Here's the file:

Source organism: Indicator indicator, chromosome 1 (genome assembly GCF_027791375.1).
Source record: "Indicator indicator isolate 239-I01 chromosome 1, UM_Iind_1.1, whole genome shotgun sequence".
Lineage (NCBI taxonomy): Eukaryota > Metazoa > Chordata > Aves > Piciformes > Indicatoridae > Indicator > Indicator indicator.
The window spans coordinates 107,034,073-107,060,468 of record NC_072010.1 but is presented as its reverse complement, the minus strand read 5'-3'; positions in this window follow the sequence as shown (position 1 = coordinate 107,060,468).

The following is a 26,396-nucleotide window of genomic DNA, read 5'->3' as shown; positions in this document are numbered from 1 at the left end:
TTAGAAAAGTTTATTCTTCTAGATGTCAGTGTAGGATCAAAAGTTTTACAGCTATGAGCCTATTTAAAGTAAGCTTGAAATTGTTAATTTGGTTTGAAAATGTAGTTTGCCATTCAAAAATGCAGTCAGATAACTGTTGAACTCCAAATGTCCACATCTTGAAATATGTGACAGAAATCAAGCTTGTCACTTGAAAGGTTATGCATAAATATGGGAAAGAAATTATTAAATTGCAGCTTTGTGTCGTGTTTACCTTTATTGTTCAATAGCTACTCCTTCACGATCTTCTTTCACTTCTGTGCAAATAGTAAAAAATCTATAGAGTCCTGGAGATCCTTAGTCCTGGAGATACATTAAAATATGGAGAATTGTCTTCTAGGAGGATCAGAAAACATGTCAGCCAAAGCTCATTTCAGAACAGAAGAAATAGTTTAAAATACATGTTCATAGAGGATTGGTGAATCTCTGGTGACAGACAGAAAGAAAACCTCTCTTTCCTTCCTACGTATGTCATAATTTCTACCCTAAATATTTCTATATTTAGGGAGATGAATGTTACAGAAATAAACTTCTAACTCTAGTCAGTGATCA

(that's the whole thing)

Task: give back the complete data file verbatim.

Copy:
Source organism: Indicator indicator, chromosome 1 (genome assembly GCF_027791375.1).
Source record: "Indicator indicator isolate 239-I01 chromosome 1, UM_Iind_1.1, whole genome shotgun sequence".
Lineage (NCBI taxonomy): Eukaryota > Metazoa > Chordata > Aves > Piciformes > Indicatoridae > Indicator > Indicator indicator.
The window spans coordinates 107,034,073-107,060,468 of record NC_072010.1 but is presented as its reverse complement, the minus strand read 5'-3'; positions in this window follow the sequence as shown (position 1 = coordinate 107,060,468).

The following is a 26,396-nucleotide window of genomic DNA, read 5'->3' as shown; positions in this document are numbered from 1 at the left end:
TTAGAAAAGTTTATTCTTCTAGATGTCAGTGTAGGATCAAAAGTTTTACAGCTATGAGCCTATTTAAAGTAAGCTTGAAATTGTTAATTTGGTTTGAAAATGTAGTTTGCCATTCAAAAATGCAGTCAGATAACTGTTGAACTCCAAATGTCCACATCTTGAAATATGTGACAGAAATCAAGCTTGTCACTTGAAAGGTTATGCATAAATATGGGAAAGAAATTATTAAATTGCAGCTTTGTGTCGTGTTTACCTTTATTGTTCAATAGCTACTCCTTCACGATCTTCTTTCACTTCTGTGCAAATAGTAAAAAATCTATAGAGTCCTGGAGATCCTTAGTCCTGGAGATACATTAAAATATGGAGAATTGTCTTCTAGGAGGATCAGAAAACATGTCAGCCAAAGCTCATTTCAGAACAGAAGAAATAGTTTAAAATACATGTTCATAGAGGATTGGTGAATCTCTGGTGACAGACAGAAAGAAAACCTCTCTTTCCTTCCTACGTATGTCATAATTTCTACCCTAAATATTTCTATATTTAGGGAGATGAATGTTACAGAAATAAACTTCTAACTCTAGTCAGTGATCA